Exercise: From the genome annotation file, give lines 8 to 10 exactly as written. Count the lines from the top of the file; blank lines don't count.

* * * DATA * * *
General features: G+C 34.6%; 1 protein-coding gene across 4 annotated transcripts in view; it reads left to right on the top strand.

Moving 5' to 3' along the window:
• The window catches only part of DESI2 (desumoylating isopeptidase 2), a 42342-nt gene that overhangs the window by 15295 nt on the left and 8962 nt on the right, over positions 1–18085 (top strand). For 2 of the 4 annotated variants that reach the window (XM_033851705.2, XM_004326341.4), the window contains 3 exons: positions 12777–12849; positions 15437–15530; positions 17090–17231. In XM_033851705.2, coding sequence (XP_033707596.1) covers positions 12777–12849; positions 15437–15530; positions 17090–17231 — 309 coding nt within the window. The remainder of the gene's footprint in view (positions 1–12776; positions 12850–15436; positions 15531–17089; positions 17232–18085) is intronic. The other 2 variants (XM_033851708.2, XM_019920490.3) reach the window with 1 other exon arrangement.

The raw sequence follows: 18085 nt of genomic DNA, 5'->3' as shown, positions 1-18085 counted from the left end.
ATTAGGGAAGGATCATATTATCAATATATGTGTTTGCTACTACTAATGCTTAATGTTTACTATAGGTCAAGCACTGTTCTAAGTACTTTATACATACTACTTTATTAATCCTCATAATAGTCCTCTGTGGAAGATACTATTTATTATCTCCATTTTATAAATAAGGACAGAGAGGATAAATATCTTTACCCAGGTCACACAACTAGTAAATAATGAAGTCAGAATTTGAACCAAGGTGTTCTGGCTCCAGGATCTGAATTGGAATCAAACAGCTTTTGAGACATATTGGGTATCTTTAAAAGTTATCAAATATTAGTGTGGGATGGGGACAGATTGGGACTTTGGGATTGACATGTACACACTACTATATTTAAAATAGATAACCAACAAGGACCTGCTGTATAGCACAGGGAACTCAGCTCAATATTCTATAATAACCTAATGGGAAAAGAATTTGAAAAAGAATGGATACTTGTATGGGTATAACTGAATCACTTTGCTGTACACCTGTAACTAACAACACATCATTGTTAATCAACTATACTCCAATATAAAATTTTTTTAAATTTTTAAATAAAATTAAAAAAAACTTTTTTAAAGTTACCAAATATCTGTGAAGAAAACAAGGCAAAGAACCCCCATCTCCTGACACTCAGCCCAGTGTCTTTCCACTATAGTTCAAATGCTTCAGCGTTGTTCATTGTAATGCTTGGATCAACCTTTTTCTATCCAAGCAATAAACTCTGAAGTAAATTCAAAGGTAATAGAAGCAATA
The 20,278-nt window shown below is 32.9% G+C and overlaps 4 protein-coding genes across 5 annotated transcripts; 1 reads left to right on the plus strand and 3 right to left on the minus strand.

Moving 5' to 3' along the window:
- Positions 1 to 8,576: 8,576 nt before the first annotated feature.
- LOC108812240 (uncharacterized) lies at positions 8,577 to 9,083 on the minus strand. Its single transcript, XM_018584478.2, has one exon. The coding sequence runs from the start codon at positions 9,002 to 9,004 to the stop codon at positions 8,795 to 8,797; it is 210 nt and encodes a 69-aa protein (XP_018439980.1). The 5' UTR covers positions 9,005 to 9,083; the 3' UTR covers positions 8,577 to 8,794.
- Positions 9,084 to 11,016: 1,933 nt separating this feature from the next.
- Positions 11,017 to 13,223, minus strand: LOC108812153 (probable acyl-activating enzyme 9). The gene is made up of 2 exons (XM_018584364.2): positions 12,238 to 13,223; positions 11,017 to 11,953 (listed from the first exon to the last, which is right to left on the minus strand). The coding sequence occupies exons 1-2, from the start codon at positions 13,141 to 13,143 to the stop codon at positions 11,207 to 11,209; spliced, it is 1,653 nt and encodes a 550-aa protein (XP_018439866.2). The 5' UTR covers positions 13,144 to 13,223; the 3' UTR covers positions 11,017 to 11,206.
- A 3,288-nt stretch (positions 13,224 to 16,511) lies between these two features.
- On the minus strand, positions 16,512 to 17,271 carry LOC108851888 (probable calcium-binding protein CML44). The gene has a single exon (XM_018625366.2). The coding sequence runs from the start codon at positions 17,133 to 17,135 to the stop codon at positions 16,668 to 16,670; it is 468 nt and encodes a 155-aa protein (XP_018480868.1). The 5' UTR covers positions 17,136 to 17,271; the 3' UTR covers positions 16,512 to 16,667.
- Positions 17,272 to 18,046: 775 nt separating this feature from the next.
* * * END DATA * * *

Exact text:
- Positions 1 to 8,576: 8,576 nt before the first annotated feature.
- LOC108812240 (uncharacterized) lies at positions 8,577 to 9,083 on the minus strand. Its single transcript, XM_018584478.2, has one exon. The coding sequence runs from the start codon at positions 9,002 to 9,004 to the stop codon at positions 8,795 to 8,797; it is 210 nt and encodes a 69-aa protein (XP_018439980.1). The 5' UTR covers positions 9,005 to 9,083; the 3' UTR covers positions 8,577 to 8,794.
- Positions 9,084 to 11,016: 1,933 nt separating this feature from the next.